Canada scored first in the game, and the teams traded baskets through the first five minutes. The scoreboard read 10-8 in the USA’s favor when Canada made a 3-pointer at 5:24. But then the red, white and blue launched its first run of the game, ignited by two made free throws from Mariya Moore (Louisville). That was the start of a 12-0 stretch that put the USA up 22-8 when Moore dished to Turner at 1:30. Each team scored four more points before the first quarter ended to make it 26-12.
Once again Canada started the stanza by matching nearly each U.S. score through the first few minutes, and thanks in part to two made 3-pointers, Canada trailed 34-23 at 6:07. The USA outscored Canada 16-9 to close the first half with a 50-32 lead.
The USA’s highest-scoring period of the game was the third, when the Americans put up 29 points to Canada’s 15 and effectively put the game out of reach. The USA’s largest run of the game, a 14-0 spurt, came in the quarter, as well, beginning at 6:54 and ending at 3:28 to make it 71-40. After eight more U.S. points and seven from Canada, the U.S. lead was 32 points, 79-47, heading into the final 10 minutes.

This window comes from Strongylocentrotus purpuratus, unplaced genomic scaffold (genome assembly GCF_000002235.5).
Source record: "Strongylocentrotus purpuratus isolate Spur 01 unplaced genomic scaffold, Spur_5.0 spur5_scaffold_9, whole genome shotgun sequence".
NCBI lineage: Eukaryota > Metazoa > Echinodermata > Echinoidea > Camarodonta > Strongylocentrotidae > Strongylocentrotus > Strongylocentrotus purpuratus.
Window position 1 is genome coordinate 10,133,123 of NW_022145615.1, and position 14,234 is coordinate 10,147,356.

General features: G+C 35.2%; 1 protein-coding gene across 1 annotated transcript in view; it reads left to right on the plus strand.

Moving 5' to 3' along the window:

Canada outscored the home team 27-25 in the fourth quarter as the USA coasted to a 104-74 win.
The USA outrebounded Canada 54-25, including 25 offensive boards that helped the USA tally 62 of its points in the paint compared to Canada’s 14.
Shaylisha Colley led Canada with 16 points.
For the five-game tournament, the USA outscored its opponents by a convincing 44.8 points per game margin, and four U.S. players averaged double-digit scoring, including a USA U18 Women’s competition record 19.0 points per game from Wilson, who also set a USA competition record for field goal percentage with 76.5 percent (39-51 FGs).
The U.S. team led the eight-team tournament in 13 of 21 team statistical categories, including points per game (106.0), scoring margin (+44.8), field goal percentage (.574), 3-point field goal percentage (.338), rebounding margin (+28.8), blocks per game (6.0) and assists per game (25.4).